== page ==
So my basset hound, Louie, had a problem. Our other dog, Josie, had the bone that he wanted. Josie realized this and began to taunt Louie with the bone by getting nose-to-nose with him and then yanking the bone away at the last minute. Unbeknownst to me, Louie began to create a plan and the following video makes it clear that he was going to exploit her weakness. You need to know, as Louie did, that Josie's favorite thing in the world is her ball. She goes everywhere with it and Louie never...EVER...plays with a ball. So the following is what occurred:
Louie used reasoning and creativity to solve his problem. He even went so far as to wag his tail as to show that he was really enjoying playing with the ball. He also knew that if he kicked the ball a short distance Josie would go after it. When she did, he would make his move and take the bone!
How often do we, as teachers, just simply give the answer to the question without letting the students find the answer? We do this constantly because it is the most efficient method and I can't say that I blame anyone for choosing this route because time is precious in the classroom.
However, think about how we learn as babies. Our learning is mainly through exploration and the use of all of our senses. A baby learns what something is by grabbing it and putting it in their mouth. Toddler's learn through both verbal instructions from parents and through their own investigation. Sometimes they have to bump their head in order to learn to not do a certain action.
When students get into the 21st Century K-12 classroom, we need to continue this style of learning. Teachers need to give information and guidance but we also need to allow the students to explore and experience on their own and using their own means. The 21st Century Student will need to be able to demonstrate the following:
• Utilize the appropriate reasoning skill for the situation.
• Analyze part-to-whole relationships and understand how the parts work together to create the whole.
• Evaluate and interpret information for validity, credibility, and viability.
• Exercise effective self-reflection.
• Ability to ask clarifying questions to help find solutions.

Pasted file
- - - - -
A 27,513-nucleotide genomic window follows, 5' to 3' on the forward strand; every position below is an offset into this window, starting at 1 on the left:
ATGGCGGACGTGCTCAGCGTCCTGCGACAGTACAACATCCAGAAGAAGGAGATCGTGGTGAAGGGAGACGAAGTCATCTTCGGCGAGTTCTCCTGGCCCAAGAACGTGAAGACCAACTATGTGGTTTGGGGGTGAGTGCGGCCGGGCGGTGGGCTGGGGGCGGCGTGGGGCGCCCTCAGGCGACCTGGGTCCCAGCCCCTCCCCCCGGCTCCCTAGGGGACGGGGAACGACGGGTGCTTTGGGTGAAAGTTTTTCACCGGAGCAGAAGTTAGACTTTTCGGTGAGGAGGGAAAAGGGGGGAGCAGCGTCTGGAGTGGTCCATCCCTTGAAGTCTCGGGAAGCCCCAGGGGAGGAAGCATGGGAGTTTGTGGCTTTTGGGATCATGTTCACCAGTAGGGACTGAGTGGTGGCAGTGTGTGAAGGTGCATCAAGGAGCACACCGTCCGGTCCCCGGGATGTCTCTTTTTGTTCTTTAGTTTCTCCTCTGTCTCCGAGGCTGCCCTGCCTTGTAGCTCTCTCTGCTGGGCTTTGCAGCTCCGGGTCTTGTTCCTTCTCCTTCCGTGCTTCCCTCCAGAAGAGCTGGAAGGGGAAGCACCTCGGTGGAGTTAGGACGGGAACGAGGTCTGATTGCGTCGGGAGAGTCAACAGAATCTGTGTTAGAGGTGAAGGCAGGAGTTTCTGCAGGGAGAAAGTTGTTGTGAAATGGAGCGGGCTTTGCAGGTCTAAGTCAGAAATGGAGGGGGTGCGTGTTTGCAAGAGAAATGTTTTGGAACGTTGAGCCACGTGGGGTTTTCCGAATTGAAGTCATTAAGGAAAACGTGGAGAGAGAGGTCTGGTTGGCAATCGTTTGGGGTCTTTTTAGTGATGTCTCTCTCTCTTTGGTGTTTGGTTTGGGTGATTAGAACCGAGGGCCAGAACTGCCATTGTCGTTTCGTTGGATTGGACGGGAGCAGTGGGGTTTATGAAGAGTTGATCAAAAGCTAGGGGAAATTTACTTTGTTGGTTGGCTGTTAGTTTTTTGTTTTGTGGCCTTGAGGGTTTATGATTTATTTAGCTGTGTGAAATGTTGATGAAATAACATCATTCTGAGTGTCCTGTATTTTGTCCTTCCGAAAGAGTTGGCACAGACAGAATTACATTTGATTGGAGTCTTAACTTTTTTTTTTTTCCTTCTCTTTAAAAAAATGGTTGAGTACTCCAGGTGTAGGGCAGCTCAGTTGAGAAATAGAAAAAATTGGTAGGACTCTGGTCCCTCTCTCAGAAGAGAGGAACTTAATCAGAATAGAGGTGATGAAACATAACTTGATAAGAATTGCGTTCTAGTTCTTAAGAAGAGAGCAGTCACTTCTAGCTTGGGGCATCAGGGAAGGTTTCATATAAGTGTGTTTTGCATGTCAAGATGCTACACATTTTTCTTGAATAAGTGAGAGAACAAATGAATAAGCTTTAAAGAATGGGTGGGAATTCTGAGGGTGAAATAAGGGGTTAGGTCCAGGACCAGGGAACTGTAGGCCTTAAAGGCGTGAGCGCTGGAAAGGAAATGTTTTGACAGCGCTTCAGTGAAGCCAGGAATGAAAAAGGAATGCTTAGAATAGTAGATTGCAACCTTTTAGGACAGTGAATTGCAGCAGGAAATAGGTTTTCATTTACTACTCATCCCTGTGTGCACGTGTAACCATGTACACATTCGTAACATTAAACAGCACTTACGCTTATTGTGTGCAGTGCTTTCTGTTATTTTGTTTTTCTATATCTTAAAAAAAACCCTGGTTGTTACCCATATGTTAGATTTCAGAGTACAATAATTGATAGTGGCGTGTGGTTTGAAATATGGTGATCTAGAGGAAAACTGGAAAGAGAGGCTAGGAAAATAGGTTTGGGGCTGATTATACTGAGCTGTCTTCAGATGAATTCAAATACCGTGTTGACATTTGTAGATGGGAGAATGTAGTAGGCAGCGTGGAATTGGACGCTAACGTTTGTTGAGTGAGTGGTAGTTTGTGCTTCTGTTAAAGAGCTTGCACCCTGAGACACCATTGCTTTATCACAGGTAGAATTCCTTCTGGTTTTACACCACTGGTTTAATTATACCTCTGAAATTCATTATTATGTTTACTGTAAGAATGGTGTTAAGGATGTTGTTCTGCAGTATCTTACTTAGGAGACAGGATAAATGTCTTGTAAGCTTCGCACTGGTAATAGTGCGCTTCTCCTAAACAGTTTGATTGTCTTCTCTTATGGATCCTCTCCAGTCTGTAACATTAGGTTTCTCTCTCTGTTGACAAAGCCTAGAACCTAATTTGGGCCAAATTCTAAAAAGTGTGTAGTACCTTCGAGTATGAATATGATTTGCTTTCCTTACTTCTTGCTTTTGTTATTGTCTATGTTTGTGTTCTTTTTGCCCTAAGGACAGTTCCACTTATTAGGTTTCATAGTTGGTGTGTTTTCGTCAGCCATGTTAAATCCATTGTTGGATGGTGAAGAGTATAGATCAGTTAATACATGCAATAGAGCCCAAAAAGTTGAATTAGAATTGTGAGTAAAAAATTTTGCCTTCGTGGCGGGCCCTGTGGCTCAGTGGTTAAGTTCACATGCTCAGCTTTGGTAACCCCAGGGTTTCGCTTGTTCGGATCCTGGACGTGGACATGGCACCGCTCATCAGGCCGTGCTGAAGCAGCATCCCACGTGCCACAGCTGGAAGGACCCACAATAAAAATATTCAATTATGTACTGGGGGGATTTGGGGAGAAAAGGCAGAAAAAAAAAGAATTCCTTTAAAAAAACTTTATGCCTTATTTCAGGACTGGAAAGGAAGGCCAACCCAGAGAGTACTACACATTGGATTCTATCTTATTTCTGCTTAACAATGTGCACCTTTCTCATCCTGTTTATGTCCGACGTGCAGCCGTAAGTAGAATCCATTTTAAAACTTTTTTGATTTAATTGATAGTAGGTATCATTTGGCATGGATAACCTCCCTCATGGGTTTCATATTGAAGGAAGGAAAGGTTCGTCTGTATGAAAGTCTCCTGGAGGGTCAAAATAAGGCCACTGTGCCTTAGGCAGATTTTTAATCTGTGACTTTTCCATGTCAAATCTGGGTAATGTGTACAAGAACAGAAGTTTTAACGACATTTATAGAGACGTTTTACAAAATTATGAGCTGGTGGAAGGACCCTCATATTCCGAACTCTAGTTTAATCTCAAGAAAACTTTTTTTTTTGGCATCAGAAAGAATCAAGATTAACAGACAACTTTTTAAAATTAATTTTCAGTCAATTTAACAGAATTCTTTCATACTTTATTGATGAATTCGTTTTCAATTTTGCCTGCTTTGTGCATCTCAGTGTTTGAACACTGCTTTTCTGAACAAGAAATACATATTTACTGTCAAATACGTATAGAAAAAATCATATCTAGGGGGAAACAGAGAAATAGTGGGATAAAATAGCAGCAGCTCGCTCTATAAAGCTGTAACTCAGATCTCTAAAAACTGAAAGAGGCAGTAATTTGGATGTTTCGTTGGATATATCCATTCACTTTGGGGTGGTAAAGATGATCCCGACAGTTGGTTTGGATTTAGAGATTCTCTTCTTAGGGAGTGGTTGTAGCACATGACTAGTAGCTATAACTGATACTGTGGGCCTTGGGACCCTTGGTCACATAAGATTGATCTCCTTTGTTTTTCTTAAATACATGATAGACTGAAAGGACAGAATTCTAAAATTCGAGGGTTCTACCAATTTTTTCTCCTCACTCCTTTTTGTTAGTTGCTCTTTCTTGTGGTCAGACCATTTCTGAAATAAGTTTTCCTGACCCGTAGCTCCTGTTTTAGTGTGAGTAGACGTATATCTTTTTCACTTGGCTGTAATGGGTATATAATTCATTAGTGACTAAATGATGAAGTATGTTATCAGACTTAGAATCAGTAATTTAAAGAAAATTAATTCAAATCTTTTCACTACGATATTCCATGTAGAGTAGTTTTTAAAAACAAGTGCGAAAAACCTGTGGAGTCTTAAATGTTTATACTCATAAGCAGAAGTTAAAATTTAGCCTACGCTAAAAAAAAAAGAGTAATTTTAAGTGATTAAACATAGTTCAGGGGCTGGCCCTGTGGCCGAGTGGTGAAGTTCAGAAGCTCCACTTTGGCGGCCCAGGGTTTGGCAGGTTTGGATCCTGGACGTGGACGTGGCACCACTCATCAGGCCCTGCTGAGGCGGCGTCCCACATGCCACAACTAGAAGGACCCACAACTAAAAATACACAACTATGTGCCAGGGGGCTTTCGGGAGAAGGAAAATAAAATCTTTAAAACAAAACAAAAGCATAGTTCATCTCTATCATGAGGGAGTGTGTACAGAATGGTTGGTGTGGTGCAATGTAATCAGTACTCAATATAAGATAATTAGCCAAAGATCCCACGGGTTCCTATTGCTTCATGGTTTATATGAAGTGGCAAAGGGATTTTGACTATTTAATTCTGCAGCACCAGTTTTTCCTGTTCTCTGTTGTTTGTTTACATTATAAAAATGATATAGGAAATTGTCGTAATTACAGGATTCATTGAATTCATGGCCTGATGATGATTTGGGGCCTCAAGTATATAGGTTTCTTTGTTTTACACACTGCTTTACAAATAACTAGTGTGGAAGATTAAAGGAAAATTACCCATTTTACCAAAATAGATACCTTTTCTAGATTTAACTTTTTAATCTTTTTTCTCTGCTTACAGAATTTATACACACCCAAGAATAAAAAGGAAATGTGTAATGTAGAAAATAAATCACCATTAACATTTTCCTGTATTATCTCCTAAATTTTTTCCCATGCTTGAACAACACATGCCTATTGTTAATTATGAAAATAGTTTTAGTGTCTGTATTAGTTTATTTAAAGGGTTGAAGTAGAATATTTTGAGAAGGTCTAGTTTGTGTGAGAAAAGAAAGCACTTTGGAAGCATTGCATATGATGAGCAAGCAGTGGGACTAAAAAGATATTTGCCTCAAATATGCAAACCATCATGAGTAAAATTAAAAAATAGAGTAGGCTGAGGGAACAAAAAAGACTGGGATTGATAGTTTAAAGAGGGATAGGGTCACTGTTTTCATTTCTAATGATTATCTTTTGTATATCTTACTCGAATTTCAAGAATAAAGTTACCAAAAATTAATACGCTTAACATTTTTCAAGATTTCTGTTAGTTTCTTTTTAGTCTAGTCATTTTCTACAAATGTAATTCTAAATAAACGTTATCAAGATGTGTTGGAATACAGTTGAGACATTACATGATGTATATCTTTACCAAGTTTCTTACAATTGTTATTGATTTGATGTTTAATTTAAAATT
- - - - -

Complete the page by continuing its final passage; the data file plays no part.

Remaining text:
• Solve new problems using established practices as well as through new ones.
Problem solving! When I think about this I always think about the Apollo 13 mission when the C02 levels were climbing and the astronauts needed to make a square filter fit into a round hole using the materials on board:
Now these guys were able to do this because they spent most of their lives in a lab where experimentation, cause-effect relationships, and inductive and deductive reasoning is the norm. How can we get this into an English class? How can we get this into a Social Studies class? How can we incorporate this into all curricular areas?
To begin with, we need to create an environment where "failure" is not an end, but an opportunity. We need to encourage kids to take chances. It is not always about "the right answer" but rather how we react to the "wrong" ones. Further, we need to break the mold of the teacher being the only source of information and answers. When our dads used to say "look it up" when we asked a question, they had the right idea. We have gotten away from that. Finally, allow kids to be creative (a little foreshadowing here...) in how they demonstrate their knowledge. Give them a problem to solve and allow them to solve it how they choose. Not everything needs to be summed up in a paper or PowerPoint presentation.
I hate cliches (yet I use one as the title of this blog...ironic) but the idea of the teacher moving from "the sage on the stage to the guide on the side" is applicable. We need to teach kids how to think for themselves and not wait for someone else to give them the answer.
Have a happy day!